Park receives NSF fellowship to develop turbulence expertise at Nebraska
Nebraska Engineering’s Jae Sung Park earned a $177,433 fellowship opportunity over two years from the National Science Foundation (NSF), to collaborate with a leader studying turbulence in the field of fluid mechanics.
Park, an assistant professor with the University of Nebraska-Lincoln (UNL) Mechanical & Materials Engineering (MME) Department, will work with Dr. Ellen Longmire at the University of Minnesota (UMN), a leading Big10 program in this research. Park’s computational and mathematical approach to predict turbulent dynamics between ordered flow structures will augment state-of-art interdisciplinary research facilities at UMN, including cutting-edge experimental tools such as flying Particle Image Velocimetry.
Park and Longmire’s collaboration aims to transform turbulence research with experiments that test and validate predictive models of turbulent flows, generating and evaluating control algorithms for drag reduction.
Knowledge gained at UMN will help improve and develop experimental facilities for the UNL College of Engineering’s fluid mechanics group, Park said, to advance long-term goals for predictive modeling and provide broad benefit for Nebraska and the nation.
"Pairing Jae Sung's computational skills with Professor Longmire's extensive experimental capabilities is a great way to tackle big problems in engineering," said Jeff Shield, UNL MME department chair. "Their combined expertise should provide significantly more understanding of turbulent flows, which would have a huge impact on energy consumption in many transportation systems."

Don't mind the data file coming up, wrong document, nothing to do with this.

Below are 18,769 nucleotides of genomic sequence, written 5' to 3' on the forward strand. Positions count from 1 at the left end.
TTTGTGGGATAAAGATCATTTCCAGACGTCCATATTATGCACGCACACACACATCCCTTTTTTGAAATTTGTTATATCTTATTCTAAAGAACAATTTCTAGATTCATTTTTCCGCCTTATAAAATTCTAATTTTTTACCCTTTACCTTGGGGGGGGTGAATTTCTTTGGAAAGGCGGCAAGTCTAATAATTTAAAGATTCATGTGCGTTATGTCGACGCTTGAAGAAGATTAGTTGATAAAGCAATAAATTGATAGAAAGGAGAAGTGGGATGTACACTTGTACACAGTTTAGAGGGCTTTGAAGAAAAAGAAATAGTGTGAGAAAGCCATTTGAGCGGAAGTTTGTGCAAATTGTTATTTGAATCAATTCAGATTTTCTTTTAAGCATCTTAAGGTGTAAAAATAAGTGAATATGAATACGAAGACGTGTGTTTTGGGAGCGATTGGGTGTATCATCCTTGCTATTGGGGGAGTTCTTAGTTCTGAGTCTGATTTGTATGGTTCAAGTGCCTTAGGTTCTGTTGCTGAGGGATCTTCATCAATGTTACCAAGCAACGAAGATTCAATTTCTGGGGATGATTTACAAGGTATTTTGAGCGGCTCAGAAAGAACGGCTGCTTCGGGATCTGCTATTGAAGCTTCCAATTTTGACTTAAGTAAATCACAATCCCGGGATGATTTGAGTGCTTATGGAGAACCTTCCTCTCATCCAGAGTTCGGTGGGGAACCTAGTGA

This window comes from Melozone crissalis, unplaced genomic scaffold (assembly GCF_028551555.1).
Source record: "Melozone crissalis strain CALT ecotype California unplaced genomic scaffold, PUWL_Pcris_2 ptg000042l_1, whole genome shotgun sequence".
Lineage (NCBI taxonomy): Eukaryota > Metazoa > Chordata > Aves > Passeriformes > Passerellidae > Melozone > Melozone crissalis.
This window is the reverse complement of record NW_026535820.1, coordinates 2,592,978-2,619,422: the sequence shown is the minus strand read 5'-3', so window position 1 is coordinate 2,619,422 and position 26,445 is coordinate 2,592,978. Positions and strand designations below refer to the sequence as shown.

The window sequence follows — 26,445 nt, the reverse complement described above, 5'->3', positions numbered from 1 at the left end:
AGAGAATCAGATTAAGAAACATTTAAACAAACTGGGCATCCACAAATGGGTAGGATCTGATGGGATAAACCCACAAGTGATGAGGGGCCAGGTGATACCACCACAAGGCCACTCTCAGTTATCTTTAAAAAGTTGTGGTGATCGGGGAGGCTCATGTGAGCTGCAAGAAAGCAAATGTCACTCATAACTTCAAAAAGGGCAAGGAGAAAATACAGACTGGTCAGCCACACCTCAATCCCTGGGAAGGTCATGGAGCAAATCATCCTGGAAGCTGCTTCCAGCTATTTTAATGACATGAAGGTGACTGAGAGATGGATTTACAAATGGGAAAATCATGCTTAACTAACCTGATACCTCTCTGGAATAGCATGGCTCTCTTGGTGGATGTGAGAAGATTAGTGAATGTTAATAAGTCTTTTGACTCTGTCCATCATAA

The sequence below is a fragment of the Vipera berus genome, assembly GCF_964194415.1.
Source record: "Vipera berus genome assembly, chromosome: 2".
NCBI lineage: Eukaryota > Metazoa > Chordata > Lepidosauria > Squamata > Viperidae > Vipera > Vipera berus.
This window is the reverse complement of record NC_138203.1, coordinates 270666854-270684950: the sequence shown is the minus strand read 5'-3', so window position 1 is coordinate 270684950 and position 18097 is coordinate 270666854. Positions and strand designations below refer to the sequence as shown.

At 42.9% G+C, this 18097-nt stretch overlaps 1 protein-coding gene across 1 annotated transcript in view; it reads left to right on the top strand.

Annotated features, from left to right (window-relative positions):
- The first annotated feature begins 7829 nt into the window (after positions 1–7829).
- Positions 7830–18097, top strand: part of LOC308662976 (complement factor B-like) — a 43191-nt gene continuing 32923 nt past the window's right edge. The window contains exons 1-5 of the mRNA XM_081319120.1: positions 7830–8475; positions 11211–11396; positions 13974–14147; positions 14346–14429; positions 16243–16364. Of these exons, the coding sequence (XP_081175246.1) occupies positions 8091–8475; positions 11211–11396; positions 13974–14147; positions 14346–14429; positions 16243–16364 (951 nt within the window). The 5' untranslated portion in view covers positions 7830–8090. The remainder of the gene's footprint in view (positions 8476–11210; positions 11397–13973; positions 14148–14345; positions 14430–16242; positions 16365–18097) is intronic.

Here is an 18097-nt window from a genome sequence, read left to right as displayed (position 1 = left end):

Currently, “turbulent drag on commercial airliners accounts for up to 50 percent of these flights’ fuel consumption, and in ocean shipping, a reduction by 30 percent for vessels’ skin-friction drag could save up to approximately $40 billion dollars per year,” Park added. “Turbulent flow control is a pivotal step to reduce drag in turbulent flows for substantial energy savings.”
The National Science Foundation’s Established Program to Stimulate Competitive Research (EPSCoR) encourages eligible states to pursue funding for Research Infrastructure Improvement (RII) Track-4 provides opportunities for non-tenured investigators to further develop their individual research potential through extended collaborative visits to the nation’s premier private, governmental, or academic research centers. During these visits, the EPSCoR Research Fellows will be able to learn new techniques, develop new collaborations or advance existing partnerships, benefit from access to unique equipment and facilities, and/or shift their research toward potentially transformative new directions.
The experiences gained through the fellowships are intended to have lasting impacts that will enhance the Fellows’ research trajectories well beyond the award period. These benefits to the Fellows are also expected to in turn improve the research capacity of their institutions and jurisdictions more broadly.
Below, Jae Sung Park meets with students on his research team at Nebraska.